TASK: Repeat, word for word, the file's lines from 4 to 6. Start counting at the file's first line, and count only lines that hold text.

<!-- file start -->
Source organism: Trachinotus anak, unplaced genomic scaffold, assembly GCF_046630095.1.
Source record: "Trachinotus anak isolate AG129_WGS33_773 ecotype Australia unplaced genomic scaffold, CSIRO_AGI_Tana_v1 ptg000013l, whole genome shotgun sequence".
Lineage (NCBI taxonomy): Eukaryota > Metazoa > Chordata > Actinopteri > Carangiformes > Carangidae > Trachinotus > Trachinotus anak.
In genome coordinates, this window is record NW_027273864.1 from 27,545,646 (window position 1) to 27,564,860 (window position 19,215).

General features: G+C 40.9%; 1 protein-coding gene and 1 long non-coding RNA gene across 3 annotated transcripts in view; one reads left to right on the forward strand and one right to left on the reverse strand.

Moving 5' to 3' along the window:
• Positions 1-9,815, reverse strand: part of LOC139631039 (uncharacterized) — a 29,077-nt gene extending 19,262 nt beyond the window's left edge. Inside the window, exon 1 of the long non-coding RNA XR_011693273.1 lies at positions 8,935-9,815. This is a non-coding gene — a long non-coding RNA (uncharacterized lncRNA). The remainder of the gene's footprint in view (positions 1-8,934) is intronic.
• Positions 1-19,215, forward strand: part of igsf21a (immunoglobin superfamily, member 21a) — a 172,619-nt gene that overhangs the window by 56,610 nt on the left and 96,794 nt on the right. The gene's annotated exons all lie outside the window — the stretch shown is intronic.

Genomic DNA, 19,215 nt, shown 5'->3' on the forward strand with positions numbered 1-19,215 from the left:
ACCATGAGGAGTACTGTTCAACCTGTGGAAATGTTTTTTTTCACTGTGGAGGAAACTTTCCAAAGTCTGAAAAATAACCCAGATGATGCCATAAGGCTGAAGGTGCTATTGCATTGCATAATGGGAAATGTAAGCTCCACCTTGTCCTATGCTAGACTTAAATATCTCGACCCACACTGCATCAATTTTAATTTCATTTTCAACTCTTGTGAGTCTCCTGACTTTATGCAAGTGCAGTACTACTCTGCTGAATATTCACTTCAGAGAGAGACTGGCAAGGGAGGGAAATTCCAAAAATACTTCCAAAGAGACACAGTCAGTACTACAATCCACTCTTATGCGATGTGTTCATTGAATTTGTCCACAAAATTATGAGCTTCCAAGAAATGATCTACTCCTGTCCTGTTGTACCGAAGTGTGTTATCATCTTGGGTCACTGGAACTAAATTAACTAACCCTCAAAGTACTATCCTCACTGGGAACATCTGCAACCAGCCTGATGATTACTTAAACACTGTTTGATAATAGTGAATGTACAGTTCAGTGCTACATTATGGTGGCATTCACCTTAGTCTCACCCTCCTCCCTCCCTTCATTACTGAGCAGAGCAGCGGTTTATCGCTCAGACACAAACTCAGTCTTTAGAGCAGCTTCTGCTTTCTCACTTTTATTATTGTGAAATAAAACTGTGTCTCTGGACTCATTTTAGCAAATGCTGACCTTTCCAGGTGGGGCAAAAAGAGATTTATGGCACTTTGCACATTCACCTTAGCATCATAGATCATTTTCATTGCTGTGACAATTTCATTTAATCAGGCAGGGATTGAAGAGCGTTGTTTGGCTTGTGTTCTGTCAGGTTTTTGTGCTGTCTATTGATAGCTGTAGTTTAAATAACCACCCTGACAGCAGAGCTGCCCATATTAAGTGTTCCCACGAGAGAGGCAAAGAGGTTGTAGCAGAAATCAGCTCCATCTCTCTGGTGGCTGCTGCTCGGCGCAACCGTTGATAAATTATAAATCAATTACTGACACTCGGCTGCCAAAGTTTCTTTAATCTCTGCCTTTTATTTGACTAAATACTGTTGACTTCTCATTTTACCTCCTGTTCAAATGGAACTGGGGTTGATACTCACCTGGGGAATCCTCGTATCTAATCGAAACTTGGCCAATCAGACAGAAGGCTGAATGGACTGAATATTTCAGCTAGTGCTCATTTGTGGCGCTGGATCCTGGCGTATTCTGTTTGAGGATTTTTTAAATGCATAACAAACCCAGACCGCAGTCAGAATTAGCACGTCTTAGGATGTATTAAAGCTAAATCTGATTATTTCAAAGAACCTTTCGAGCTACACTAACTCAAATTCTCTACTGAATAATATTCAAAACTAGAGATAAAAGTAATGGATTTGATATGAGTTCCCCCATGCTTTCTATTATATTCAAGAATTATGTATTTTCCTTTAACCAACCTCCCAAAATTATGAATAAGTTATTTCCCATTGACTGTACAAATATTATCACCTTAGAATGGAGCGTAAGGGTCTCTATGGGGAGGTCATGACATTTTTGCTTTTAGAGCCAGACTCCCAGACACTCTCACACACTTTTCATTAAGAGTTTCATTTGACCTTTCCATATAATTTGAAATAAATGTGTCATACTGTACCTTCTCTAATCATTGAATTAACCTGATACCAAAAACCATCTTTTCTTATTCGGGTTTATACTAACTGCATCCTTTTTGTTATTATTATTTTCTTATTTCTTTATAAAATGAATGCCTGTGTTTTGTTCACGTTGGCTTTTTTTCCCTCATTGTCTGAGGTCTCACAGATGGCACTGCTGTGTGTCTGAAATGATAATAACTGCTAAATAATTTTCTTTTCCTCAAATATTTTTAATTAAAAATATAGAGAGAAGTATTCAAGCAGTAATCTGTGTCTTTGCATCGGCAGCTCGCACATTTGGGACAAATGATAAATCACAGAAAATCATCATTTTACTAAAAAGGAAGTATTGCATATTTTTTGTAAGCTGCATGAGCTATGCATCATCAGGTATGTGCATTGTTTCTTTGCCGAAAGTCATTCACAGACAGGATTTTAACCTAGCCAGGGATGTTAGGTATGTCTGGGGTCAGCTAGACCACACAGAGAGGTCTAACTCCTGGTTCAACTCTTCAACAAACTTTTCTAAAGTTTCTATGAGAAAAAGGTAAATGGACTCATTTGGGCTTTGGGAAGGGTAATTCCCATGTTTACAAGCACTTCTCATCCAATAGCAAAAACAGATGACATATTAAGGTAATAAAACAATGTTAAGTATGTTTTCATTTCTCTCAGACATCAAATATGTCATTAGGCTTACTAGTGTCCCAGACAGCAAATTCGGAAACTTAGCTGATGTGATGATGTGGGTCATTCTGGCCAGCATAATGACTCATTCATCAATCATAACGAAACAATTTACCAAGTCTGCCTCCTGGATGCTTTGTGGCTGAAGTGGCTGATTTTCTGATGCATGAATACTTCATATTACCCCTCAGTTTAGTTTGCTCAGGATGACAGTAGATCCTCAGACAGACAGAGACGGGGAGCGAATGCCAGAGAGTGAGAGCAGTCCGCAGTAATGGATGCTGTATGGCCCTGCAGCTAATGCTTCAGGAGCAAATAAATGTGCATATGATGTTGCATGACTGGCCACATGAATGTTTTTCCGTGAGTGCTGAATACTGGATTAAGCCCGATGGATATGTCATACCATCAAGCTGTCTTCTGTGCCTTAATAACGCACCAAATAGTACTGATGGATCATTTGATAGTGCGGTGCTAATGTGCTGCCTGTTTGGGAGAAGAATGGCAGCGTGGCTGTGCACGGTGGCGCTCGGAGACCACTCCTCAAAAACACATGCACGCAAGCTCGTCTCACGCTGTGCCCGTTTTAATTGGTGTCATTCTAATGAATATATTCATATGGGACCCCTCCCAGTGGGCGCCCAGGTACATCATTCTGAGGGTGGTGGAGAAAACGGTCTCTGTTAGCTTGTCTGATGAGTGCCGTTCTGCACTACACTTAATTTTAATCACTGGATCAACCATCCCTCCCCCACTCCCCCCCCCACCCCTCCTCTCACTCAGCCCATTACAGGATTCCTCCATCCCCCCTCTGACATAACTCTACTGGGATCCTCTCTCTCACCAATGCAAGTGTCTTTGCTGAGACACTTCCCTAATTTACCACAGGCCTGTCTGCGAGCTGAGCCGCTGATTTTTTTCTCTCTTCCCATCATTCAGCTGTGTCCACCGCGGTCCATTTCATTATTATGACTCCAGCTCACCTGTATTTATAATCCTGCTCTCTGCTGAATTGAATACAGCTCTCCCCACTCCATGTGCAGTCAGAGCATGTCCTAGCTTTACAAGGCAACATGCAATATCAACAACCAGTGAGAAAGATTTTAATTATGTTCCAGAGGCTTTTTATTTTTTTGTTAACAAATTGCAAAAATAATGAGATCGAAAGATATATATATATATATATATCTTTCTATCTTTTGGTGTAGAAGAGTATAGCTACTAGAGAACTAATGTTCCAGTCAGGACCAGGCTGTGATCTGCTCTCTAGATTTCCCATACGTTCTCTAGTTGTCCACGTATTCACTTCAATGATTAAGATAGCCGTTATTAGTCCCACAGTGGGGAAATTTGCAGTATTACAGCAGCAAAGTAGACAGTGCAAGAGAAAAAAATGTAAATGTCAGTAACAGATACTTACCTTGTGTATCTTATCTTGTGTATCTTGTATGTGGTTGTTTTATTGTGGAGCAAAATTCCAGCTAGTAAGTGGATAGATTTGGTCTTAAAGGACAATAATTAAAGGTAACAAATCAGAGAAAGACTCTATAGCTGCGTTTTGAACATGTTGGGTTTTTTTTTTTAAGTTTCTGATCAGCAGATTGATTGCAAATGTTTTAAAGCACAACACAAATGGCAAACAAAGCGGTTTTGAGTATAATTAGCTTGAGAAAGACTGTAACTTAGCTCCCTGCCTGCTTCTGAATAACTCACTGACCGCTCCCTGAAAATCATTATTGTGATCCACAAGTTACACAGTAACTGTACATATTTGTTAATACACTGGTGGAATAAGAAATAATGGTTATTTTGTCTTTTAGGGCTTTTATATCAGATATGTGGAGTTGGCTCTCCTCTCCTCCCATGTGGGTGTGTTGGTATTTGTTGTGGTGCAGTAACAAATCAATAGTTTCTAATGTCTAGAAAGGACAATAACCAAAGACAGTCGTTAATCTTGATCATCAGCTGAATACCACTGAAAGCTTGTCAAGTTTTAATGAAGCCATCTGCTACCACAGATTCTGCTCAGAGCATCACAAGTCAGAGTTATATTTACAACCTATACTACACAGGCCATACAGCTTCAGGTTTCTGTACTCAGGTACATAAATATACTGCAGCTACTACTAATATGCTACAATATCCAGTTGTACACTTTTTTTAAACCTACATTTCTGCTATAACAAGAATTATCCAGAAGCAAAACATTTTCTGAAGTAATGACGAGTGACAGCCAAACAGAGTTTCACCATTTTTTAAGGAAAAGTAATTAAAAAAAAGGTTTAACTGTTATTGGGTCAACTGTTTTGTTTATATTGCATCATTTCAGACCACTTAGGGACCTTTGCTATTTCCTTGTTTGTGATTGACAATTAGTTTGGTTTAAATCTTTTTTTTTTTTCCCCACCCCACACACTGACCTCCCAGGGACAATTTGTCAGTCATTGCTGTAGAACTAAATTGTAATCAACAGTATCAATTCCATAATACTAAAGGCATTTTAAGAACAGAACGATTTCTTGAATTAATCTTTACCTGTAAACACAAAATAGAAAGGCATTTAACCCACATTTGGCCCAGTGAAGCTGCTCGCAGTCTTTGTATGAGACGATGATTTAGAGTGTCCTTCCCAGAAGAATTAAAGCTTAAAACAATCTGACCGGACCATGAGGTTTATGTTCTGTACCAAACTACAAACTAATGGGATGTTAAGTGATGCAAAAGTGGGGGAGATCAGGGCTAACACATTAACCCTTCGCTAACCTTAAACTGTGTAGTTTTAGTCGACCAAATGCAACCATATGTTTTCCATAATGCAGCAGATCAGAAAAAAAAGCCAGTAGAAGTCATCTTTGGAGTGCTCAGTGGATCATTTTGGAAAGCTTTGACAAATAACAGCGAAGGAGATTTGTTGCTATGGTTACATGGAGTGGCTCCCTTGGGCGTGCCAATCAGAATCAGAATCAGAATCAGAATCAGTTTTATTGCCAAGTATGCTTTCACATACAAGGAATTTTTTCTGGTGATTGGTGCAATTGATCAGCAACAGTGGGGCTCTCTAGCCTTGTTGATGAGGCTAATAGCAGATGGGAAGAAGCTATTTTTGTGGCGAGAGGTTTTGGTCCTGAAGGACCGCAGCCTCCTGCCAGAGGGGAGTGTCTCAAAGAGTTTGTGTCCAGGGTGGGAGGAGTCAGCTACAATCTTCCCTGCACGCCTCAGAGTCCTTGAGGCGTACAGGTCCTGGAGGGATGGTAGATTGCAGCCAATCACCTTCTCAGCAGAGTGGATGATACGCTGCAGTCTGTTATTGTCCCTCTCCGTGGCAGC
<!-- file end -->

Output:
In genome coordinates, this window is record NW_027273864.1 from 27,545,646 (window position 1) to 27,564,860 (window position 19,215).

General features: G+C 40.9%; 1 protein-coding gene and 1 long non-coding RNA gene across 3 annotated transcripts in view; one reads left to right on the forward strand and one right to left on the reverse strand.

Moving 5' to 3' along the window: